Today Paleo for Women brings you the five most infuriating statements to come out of Hollywood females this week, ranked from the”oh, that’s unfortunate” fifth place of Scarlett Johansson to Lauren Conrad’s “ohmigod-that-crazy-said-whaaa?” gold medal. They come from an article in the Huffington Post titled “8 Sexy Celebrities Who Don’t Feel Sexy.”
The two runners up are Scarlett Johansson and Kim Kardashian.
Scarlett Johansson, first up, says “I don’t feel sexy, not right now.” Ok. Maybe she feels sexier after she’s showered or gone to the gym. I’ll give Johansson the benefit of the doubt. She comes in fifth place.
Kim Kardashian, the other runner up, says “I don’t find myself as sexy as everyone thinks.” Kardashian gets off the hook largely due to the ambiguity inherent to her statement. It remains plausible that she still thinks of herself as sexy. Not “as sexy as everyone thinks.” Fair. She could still consider herself a sex bomb. She passes under the fiery-depths-of-hell threshold and does not, like the forthcoming women, make me want to light my hair on fire in protest.
The medalists do, however, send me reaching for the matchbook. They have no excuses. Check it out. I might cry.
Third place is a tie. First up is Nicole Scherzinger. She says: “I don’t really see myself as sexy; I’m the biggest nerd I know.” To which I can only say: “please close your mouth, Nicole Scherzinger.” She does a major disservice to herself first and foremost. She speaks as though she cannot be sexy as herself. She cannot be sexy because of what she loves and enjoys, and she cannot be sexy because she doesn’t conform to some ridiculous standard of plastic, objectified womanhood. Please.
Maybe worse, though I am not positive, is that she speaks as though nerd and sex appeal are exclusive. To which I can only say “false!.” I myself am an excellent example of just how wrong she is. Her statement reveals that she thinks – or at least lets popular culture think she thinks, that being smart is a bad thing. As though all smart women cannot be sexy. As though all women being themselves in their own skin and enjoying their own hobbies is antagonistic to sex appeal. As though liking Game of Thrones automatically disqualifies any woman from the sexy category. Boooo hiss. Please don’t make it any harder for the rest of us to live out our own empowered sex appeal. Don’t let culture make you think sexy is a thin woman in a red dress and heels. Sexy is just as easily – if not more so – a woman in sweats and a Gryffindor scarf.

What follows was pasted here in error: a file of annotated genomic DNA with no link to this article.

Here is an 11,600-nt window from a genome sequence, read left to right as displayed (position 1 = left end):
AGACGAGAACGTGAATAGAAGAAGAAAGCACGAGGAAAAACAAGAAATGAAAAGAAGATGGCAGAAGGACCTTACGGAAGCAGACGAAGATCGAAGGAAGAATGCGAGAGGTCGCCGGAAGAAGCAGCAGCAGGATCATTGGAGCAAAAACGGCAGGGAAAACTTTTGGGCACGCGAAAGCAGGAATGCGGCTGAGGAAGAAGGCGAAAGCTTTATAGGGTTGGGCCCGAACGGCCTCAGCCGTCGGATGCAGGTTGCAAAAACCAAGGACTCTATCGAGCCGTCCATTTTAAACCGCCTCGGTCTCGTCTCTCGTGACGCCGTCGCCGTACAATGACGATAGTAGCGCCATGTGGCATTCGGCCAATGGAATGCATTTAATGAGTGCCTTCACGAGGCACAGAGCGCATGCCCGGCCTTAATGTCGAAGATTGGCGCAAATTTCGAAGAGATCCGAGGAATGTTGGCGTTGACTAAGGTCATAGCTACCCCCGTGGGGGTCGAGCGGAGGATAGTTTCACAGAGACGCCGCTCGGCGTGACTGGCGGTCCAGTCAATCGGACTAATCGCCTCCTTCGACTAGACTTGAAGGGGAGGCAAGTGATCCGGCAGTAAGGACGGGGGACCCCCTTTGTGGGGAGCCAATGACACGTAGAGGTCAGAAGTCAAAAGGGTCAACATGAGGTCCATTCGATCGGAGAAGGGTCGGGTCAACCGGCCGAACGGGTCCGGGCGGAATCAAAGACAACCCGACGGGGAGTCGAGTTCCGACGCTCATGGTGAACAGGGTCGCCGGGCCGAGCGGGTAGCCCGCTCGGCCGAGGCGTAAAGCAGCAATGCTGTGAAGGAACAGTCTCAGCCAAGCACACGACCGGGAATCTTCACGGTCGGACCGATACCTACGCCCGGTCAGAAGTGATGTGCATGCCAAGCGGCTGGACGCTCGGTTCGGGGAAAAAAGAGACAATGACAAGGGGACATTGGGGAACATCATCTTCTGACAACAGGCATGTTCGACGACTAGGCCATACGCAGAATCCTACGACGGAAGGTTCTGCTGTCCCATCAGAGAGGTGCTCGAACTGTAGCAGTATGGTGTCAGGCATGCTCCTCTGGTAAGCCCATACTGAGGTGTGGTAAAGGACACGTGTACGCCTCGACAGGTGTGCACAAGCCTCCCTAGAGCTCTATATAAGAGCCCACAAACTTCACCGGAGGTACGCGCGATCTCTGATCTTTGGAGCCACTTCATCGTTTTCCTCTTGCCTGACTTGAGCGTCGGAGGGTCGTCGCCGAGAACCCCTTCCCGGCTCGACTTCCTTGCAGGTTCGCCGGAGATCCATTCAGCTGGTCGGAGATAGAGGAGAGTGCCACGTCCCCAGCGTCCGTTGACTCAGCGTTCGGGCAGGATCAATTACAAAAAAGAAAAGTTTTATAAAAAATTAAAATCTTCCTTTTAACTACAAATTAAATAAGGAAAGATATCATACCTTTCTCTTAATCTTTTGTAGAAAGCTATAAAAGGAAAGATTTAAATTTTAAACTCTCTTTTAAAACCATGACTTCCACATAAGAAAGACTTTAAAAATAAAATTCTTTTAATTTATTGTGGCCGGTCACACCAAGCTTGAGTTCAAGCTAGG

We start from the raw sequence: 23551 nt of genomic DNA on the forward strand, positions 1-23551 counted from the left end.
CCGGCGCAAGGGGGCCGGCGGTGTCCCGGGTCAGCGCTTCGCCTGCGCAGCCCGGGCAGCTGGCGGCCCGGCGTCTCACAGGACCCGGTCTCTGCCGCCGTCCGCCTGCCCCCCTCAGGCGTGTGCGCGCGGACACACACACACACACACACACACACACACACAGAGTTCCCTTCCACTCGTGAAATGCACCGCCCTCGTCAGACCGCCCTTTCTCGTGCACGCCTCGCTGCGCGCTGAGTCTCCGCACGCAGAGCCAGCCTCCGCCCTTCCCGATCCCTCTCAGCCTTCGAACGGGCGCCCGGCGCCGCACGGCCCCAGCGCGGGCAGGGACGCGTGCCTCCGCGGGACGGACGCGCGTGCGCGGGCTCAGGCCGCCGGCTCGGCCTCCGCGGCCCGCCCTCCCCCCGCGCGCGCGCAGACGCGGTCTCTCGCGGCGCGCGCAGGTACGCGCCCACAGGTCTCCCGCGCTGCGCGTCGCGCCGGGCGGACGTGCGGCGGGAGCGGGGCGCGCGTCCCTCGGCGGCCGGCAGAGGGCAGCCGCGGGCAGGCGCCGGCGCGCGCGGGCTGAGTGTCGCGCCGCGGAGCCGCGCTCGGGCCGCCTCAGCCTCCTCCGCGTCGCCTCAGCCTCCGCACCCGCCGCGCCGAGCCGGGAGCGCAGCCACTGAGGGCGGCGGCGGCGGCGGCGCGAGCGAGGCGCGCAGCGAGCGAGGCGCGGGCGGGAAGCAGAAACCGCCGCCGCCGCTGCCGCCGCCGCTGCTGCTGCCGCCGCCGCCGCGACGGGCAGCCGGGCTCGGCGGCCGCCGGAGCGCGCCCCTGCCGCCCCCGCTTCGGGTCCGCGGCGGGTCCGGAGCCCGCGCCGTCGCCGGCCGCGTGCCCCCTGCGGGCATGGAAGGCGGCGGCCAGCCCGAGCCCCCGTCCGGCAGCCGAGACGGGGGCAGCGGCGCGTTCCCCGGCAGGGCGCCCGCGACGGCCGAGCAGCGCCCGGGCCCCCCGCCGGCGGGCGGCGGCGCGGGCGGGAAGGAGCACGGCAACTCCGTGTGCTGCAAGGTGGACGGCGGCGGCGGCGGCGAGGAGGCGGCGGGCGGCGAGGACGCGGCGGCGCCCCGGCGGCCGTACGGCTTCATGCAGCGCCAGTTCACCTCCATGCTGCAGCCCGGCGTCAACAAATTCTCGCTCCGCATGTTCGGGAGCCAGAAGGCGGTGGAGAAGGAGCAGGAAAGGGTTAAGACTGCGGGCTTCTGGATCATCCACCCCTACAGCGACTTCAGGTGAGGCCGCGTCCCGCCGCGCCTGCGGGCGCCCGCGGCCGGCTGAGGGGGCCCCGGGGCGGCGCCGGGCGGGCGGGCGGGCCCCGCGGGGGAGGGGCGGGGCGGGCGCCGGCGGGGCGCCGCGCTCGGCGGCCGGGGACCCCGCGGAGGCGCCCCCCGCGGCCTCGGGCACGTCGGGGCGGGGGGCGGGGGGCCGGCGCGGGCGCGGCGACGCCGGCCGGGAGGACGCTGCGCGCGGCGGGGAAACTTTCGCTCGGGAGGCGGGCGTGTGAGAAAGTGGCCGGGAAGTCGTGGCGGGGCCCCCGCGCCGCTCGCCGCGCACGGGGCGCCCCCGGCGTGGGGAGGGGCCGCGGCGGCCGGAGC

Tying Nicole for third place is Carrie Underwood, who says “I don’t consider myself sexy. I am kind of a nervous person in general.” She gets the same critique, though with a bit less fire. I understand that she is nervous and self-conscious, and that is perfectly okay. Nonetheless – just because she is (and we are all) vulnerable to pressure to perform and to be confident and to obtain love, and because she feels uneasy – does not mean she cannot still love herself. Nerves are okay, if sad. Letting those nerves get in the way of your own empowerment, however — letting them prevent you from your self-loving goals – not okay. I hope all of us learn to embrace and to love ourselves and to live through our nervousness.